On February 6, 2013 a Mw8.0 interplate earthquake occurred in the Santa Cruz Islands region. The epicenter is located near a complex section of the Australia-Pacific plate boundary, where a short segment of dominantly strike-slip plate motion links the Solomon Trench to the New Hebrides Trench. In this region, the Australia plate subducts beneath the Pacific plate with a convergence rate of ~9cm/yr. This earthquake generated a tsunami that struck the city of Lata and several villages located on the Nendo island with tsunami height exceeding 11m (Fritz et al.,2014). The tsunami has been distinctly recorded by 5 DART buoys in the Pacific Ocean and by some tide-gauges at Solomon Islands, Fiji Islands, and New Caledonia. In this work we retrieve the source of the tsunami by inverting the signals recorded by both DART buoys and tide-gauges, and using an earthquake fault model that accounts for the variability of the subduction plate geometry. We compare and discuss our tsunamigenic slip model with previous coseismic slip models obtained by teleseismic data (Hayes et al.,2013) and telesismic data constrained by tsunami records (Lay et al.,2013). Our preferred tsunami source (maximum slip value of ~10m) is located southeast from the hypocenter and the slip direction is in agreement with the convergence direction that becomes progressively more oblique in the NW segment. We find a tsunami source roughly consistent to a possible source of low frequency radiation (http://www.iris.edu/spud/backprojection) and/or to the region of aseismic slip argued by Hayes et al. (2013). However, we do not find significantly tsunamigenic slip in the region of seismic high frequency radiation around the hypocenter.

  7. Isolation and Characterization of a Novel Betacoronavirus Subgroup A Coronavirus, Rabbit Coronavirus HKU14, from Domestic Rabbits

    PubMed Central

    Lau, Susanna K. P.; Woo, Patrick C. Y.; Yip, Cyril C. Y.; Fan, Rachel Y. Y.; Huang, Yi; Wang, Ming; Guo, Rongtong; Lam, Carol S. F.; Tsang, Alan K. L.; Lai, Kenneth K. Y.; Chan, Kwok-Hung; Che, Xiao-Yan; Zheng, Bo-Jian

    2012-01-01

    We describe the isolation and characterization of a novel Betacoronavirus subgroup A coronavirus, rabbit coronavirus HKU14 (RbCoV HKU14), from domestic rabbits. The virus was detected in 11 (8.1%) of 136 rabbit fecal samples by reverse transcriptase PCR (RT-PCR), with a viral load of up to 108 copies/ml. RbCoV HKU14 was able to replicate in HRT-18G and RK13 cells with cytopathic effects. Northern blotting confirmed the production of subgenomic mRNAs coding for the HE, S, NS5a, E, M, and N proteins. Subgenomic mRNA analysis revealed a transcription regulatory sequence, 5′-UCUAAAC-3′. Phylogenetic analysis showed that RbCoV HKU14 formed a distinct branch among Betacoronavirus subgroup A coronaviruses, being most closely related to but separate from the species Betacoronavirus 1. A comparison of the conserved replicase domains showed that RbCoV HKU14 possessed <90% amino acid identities to most members of Betacoronavirus 1 in ADP-ribose 1″-phosphatase (ADRP) and nidoviral uridylate-specific endoribonuclease (NendoU), indicating that RbCoV HKU14 should represent a separate species. RbCoV HKU14 also possessed genomic features distinct from those of other Betacoronavirus subgroup A coronaviruses, including a unique NS2a region with a variable number of small open reading frames (ORFs). Recombination analysis revealed possible recombination events during the evolution of RbCoV HKU14 and members of Betacoronavirus 1, which may have occurred during cross-species transmission. Molecular clock analysis using RNA-dependent RNA polymerase (RdRp) genes dated the most recent common ancestor of RbCoV HKU14 to around 2002, suggesting that this virus has emerged relatively recently. Antibody against RbCoV was detected in 20 (67%) of 30 rabbit sera tested by an N-protein-based Western blot assay, whereas neutralizing antibody was detected in 1 of these 20 rabbits. PMID:22398294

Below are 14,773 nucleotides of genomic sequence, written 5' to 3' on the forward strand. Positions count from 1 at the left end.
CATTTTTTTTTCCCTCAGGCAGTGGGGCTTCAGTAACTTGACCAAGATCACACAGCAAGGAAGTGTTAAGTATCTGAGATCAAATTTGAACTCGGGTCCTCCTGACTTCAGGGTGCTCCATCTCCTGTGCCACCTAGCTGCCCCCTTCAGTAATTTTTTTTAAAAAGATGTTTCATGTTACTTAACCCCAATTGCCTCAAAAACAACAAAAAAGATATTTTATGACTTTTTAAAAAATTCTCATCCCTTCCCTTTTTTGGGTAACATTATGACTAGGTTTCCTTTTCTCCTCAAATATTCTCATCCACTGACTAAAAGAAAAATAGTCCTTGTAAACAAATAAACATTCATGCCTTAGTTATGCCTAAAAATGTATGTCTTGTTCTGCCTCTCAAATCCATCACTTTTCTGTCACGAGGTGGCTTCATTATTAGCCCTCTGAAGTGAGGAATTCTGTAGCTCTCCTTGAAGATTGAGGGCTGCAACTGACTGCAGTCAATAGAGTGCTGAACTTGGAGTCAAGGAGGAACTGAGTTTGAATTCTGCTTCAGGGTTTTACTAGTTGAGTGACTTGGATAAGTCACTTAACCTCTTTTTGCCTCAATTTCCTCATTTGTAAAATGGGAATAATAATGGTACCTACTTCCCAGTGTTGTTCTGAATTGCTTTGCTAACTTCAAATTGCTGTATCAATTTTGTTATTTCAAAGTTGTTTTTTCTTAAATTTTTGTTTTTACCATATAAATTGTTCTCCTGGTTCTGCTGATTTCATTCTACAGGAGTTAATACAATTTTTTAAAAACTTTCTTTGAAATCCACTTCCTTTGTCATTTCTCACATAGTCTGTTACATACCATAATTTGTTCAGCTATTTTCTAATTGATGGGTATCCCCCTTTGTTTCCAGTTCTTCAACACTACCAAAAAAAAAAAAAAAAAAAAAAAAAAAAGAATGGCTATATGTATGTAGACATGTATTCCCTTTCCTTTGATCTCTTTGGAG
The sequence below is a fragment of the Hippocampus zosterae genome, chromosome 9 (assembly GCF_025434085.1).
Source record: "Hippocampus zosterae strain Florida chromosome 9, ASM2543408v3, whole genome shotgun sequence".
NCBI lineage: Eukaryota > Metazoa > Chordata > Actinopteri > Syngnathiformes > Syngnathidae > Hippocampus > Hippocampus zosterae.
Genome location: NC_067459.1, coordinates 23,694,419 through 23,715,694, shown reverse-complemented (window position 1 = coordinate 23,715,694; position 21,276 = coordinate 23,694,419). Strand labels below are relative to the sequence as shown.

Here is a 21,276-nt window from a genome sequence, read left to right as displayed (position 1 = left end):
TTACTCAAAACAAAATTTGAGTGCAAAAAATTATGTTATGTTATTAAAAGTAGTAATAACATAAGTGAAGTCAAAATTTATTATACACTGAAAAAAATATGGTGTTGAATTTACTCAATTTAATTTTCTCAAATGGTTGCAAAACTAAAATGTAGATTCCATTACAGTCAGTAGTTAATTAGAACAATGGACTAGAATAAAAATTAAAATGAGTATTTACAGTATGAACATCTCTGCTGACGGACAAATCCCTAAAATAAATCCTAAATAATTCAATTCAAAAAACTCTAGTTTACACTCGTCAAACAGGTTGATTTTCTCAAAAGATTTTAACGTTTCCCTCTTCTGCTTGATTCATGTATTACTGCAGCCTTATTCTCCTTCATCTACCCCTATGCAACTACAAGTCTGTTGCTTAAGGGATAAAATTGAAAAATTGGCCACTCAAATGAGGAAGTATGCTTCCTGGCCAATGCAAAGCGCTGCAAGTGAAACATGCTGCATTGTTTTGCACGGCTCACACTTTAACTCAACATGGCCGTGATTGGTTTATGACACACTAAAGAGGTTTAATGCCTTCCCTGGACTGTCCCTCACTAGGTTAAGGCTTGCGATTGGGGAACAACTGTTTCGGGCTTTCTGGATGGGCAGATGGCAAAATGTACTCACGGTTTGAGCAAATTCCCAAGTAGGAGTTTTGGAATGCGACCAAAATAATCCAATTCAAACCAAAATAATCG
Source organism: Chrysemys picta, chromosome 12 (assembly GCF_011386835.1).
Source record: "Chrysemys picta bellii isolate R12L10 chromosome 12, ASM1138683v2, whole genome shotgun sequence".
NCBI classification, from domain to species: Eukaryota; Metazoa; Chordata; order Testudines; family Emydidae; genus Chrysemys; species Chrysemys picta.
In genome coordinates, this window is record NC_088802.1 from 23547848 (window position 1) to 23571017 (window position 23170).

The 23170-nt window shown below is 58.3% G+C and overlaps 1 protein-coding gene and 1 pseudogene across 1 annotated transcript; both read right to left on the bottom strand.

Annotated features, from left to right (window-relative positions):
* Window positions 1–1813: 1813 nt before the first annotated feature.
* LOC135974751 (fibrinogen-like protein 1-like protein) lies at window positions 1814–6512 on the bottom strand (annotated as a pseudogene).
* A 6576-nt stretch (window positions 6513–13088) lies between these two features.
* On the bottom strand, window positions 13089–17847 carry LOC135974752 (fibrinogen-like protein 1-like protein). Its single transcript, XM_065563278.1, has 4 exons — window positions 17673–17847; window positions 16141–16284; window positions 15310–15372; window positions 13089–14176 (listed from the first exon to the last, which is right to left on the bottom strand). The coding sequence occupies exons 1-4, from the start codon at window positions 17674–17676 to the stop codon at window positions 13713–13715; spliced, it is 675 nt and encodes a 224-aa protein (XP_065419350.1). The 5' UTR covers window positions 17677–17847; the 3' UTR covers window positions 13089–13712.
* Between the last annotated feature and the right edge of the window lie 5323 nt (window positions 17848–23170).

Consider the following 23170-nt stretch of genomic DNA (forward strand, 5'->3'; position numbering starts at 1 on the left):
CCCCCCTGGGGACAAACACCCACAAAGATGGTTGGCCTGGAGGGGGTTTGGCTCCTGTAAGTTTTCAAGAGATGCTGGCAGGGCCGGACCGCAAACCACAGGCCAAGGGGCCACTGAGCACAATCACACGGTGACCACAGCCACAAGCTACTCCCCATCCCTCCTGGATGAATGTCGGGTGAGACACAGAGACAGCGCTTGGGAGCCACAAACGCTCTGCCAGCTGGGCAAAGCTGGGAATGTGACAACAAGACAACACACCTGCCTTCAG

8. A Dimerization-Dependent Mechanism Drives the Endoribonuclease Function of Porcine Reproductive and Respiratory Syndrome Virus nsp11

    PubMed Central

    Shi, Yuejun; Li, Youwen; Lei, Yingying; Ye, Gang; Shen, Zhou; Sun, Limeng; Luo, Rui; Wang, Dang; Fu, Zhen F.; Xiao, Shaobo

    2016-01-01

    structural analysis revealed NendoU active site residues, which are conserved throughout the order Nidovirales (families Arteriviridae and Coronaviridae) and the major determinants of dimerization (Ser74 and Phe76) in Arteriviridae. Importantly, these findings may provide a new structural basis for antiviral drug development. PMID:26912626